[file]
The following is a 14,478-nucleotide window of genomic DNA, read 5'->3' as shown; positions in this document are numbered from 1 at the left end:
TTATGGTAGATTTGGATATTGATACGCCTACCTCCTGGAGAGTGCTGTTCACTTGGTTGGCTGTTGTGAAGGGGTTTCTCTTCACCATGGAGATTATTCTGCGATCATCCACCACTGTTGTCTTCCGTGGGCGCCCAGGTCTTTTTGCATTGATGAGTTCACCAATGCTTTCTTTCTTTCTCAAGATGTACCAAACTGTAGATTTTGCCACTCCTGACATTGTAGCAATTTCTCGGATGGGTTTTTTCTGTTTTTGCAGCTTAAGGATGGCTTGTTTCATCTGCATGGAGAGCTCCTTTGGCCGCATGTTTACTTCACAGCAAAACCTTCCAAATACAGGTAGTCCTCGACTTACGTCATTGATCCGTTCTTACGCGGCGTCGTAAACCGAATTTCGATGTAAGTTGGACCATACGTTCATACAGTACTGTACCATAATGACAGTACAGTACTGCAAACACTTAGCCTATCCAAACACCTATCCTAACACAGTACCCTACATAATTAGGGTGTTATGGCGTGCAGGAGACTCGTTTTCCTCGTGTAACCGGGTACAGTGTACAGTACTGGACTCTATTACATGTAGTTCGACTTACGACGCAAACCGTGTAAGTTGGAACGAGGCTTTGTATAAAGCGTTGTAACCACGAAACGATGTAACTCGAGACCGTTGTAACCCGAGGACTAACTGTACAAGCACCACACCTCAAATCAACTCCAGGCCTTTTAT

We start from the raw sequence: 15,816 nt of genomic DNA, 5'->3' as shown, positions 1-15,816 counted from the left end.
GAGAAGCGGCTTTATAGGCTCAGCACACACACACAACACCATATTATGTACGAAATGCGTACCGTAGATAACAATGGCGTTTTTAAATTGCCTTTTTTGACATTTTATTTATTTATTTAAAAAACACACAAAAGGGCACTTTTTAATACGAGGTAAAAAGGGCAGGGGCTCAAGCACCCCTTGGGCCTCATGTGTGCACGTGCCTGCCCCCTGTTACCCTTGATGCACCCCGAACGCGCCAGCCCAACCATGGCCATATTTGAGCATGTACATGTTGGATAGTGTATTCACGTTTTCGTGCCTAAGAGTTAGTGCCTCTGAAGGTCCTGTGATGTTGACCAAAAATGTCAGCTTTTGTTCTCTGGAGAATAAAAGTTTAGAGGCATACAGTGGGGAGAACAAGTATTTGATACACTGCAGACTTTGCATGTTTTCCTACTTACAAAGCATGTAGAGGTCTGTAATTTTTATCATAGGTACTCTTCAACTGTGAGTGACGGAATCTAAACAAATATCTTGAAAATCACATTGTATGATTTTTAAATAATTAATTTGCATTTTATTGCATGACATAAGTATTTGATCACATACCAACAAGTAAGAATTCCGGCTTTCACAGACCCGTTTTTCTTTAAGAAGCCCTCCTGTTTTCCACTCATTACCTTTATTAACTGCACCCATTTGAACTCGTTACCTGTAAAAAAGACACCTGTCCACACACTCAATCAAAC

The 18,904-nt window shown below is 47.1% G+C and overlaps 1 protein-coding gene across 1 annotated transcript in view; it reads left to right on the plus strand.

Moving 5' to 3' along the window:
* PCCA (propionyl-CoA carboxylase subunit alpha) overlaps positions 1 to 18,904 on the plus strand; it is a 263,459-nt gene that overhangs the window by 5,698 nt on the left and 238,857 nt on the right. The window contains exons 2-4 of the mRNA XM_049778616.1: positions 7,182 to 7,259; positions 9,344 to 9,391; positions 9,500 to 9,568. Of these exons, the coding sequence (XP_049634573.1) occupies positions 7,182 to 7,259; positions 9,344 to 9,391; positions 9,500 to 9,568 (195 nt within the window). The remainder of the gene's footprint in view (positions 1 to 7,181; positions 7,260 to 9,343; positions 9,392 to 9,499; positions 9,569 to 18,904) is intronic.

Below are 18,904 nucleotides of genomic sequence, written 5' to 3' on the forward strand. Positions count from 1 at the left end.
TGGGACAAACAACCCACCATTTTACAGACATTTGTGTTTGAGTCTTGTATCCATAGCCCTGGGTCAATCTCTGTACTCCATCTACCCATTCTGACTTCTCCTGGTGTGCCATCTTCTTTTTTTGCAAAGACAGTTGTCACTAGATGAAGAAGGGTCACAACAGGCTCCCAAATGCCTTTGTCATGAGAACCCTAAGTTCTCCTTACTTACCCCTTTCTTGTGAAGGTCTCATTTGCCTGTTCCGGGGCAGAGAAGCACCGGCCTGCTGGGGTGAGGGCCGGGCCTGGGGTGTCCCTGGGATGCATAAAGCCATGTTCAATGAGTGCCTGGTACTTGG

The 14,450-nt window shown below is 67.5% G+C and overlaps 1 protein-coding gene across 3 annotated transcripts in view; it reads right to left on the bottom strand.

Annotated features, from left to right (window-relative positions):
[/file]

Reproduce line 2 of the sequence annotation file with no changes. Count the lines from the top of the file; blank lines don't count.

TTATGGTAGATTTGGATATTGATACGCCTACCTCCTGGAGAGTGCTGTTCACTTGGTTGGCTGTTGTGAAGGGGTTTCTCTTCACCATGGAGATTATTCTGCGATCATCCACCACTGTTGTCTTCCGTGGGCGCCCAGGTCTTTTTGCATTGATGAGTTCACCAATGCTTTCTTTCTTTCTCAAGATGTACCAAACTGTAGATTTTGCCACTCCTGACATTGTAGCAATTTCTCGGATGGGTTTTTTCTGTTTTTGCAGCTTAAGGATGGCTTGTTTCATCTGCATGGAGAGCTCCTTTGGCCGCATGTTTACTTCACAGCAAAACCTTCCAAATACAGGTAGTCCTCGACTTACGTCATTGATCCGTTCTTACGCGGCGTCGTAAACCGAATTTCGATGTAAGTTGGACCATACGTTCATACAGTACTGTACCATAATGACAGTACAGTACTGCAAACACTTAGCCTATCCAAACACCTATCCTAACACAGTACCCTACATAATTAGGGTGTTATGGCGTGCAGGAGACTCGTTTTCCTCGTGTAACCGGGTACAGTGTACAGTACTGGACTCTATTACATGTAGTTCGACTTACGACGCAAACCGTGTAAGTTGGAACGAGGCTTTGTATAAAGCGTTGTAACCACGAAACGATGTAACTCGAGACCGTTGTAACCCGAGGACTAACTGTACAAGCACCACACCTCAAATCAACTCCAGGCCTTTTAT